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Pawpaw Fruits and Fall Color. 10.17.18
Rick, these look wonderful! Plump, freshly picked, ready to go in salads, as side dishes, or for preserving. They are beautiful specimens of broccoli, beans, peas, cauliflower, & strawberry.
Rick just got home & was almost straight out to the garden.....
broccoli, beans, peas, cauliflower, & the first strawberry.....
Randy, remember when Daniel said he liked the mineral-rich soil the moles bring to the surface. When I see a new, and one of many mole holes, I think of Daniel and mineral-rich soil.
Neat photos, Daniel! The tigridia is beautiful.
My sweet corn stand looks much better. It was worth the effort.
Saw evidence of my first mole of the year. Set a spring-loaded trap and caught him in one day! That never happens. I also "caught" a cardinal in a cage trap. Poor thing was frantic.
Daniel, I have not heard "terroir." before. Sounds like a word used for the wine fields of France or along the Columbia River. It is hard to pronounce at first; I listened several times to get the tone and temper right.
Larry's daughter is a college professor in France and when she and her family come for a visit we get to hear those beautiful sounds and words.
I love your deer garden! I hope to attract in more deer and I am sure if I have the energy to plant a vegetable garden outside the greenhouse they will come. I also enjoy watching the rabbits hop around and eat their fill. They reproduce so quickly, I will probably get a fence to keep them out. They haven't gotten to that point yet.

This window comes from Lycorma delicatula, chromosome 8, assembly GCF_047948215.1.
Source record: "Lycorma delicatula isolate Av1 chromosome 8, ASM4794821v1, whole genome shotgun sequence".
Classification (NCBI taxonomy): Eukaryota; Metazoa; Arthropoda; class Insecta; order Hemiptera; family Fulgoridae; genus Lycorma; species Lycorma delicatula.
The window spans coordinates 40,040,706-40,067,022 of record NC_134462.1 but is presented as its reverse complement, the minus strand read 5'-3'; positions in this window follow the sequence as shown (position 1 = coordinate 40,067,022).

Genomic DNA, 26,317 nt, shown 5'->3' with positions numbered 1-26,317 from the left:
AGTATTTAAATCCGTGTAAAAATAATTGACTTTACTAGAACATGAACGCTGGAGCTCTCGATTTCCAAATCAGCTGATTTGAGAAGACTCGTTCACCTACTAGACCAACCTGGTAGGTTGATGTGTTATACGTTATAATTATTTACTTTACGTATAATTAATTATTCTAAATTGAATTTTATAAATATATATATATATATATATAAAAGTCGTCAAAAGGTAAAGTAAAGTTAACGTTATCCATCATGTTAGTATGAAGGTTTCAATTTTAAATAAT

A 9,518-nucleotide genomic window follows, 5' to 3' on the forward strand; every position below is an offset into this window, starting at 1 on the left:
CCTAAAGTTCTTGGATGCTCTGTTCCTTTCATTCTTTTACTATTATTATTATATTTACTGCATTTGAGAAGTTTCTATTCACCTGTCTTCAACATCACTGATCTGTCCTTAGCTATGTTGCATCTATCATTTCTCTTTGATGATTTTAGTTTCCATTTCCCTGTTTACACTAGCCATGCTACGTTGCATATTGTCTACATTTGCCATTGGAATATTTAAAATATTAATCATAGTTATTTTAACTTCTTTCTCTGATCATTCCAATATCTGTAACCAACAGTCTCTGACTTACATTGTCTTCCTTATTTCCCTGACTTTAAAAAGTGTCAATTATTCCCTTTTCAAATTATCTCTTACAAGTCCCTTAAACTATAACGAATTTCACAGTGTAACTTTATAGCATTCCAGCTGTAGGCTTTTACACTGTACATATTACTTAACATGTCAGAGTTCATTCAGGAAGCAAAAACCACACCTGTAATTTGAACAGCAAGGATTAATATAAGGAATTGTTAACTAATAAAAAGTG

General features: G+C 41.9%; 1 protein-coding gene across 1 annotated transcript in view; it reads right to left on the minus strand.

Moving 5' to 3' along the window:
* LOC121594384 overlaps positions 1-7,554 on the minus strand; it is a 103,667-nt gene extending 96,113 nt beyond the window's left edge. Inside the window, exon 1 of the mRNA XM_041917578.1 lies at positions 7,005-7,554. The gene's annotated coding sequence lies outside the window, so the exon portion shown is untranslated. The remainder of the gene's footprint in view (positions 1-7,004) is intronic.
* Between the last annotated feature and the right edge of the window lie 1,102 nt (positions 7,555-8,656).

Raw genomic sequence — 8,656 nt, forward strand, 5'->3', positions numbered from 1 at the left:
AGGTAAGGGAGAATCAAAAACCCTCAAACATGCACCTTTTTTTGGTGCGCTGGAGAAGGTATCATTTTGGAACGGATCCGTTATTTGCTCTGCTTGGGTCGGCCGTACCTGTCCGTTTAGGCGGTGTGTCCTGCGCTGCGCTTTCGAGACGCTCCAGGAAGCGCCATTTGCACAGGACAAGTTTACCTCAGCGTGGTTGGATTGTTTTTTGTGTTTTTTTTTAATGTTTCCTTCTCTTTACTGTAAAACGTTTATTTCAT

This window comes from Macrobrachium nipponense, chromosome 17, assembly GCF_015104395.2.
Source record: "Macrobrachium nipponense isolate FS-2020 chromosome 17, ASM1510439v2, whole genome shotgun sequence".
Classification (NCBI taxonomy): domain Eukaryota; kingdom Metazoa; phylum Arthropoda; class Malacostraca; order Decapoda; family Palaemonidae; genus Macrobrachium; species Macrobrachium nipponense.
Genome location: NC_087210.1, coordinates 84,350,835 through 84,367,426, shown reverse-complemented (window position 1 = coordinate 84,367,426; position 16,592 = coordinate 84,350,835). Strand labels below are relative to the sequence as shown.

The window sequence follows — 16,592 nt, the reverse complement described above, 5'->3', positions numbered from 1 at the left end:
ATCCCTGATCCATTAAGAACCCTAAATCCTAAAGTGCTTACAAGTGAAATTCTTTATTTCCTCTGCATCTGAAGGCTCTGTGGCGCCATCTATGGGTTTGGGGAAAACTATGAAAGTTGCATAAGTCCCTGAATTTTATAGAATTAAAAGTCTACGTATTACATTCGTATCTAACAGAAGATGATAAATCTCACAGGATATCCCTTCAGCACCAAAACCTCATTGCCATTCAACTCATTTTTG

I looked up Tigridias on Dave's Garden site & here is what I found:
"On Aug 5, 2012, harrryr from Shoreline, WA wrote:
I live in Seattle Washington and planted my tigridia about three years ago. The first couple of years it had a few blooms that were tri-petal cream color. This year it has multiple blooms that are are six petal, 3 yellow and 3 orange with yellow accents. The flower lasts one day so it must be tigridia, it seems unusual. I will have about a month of blooms when all the pods have been expended. It is a real conversation piece for my yard."
So kind of you to provide such a buffet.
Some shots from my garden. The first is a visitor who regards my vegetable garden as her all-you-can-eat salad buffet. Notice how big and healthy she looks? Well fed! :-)
Tigridias usually have three petals. This one must have liked the soil I provided.
Today I planted some seeds in the ground were I dug potatoes. I planted turnip seeds, cilantro, and radishes. I don't have a lot of experience with July seed planting, but last year the turnips did well. Here are other turnip seedlings from last week. They need daily watering, but I do that anyway for some plants because it's so dry here in the summer.
Today I picked Asian plums, mulberries, sweet cherries, and zucchinis. Not bad. It's the time of year that I like, something from garden every day.
Terroir--good word. Had to look it up. I'm considering going to France next year, so I'll add that word to my French vocab.
We had a storm front go through two days ago with 2" of rain and strong enough winds to lay flat my sweet corn. Aarrgghh! It happens every year. So I spent 3 hours propping it back up. Not fun: muddy, mosquitoes, pollen in my eyes (swelled shut later!), etc. And more weeds. I'm getting too old for this!
Joan, thank you. This is a good time of year to reap the benefits of a kitchen garden.
Randy, you are right, of course! I dont know if it's the freshness, or just garden grown. But I like these potatoes more than store bought. Maybe there's something in the local soil that gives them a flavor I like. I guess that's the terroir.
Impressive potatoes, Daniel. I told you old ones would work. Cherries aren't a favorite of mine: too tart and difficult to pit. I don't even bother going to a tree down the road to pick them.
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